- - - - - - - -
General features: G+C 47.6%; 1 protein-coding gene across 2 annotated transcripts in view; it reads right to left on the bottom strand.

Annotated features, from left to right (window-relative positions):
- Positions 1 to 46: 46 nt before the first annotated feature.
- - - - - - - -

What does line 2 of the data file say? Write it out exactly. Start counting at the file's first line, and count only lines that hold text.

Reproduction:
Annotated features, from left to right (window-relative positions):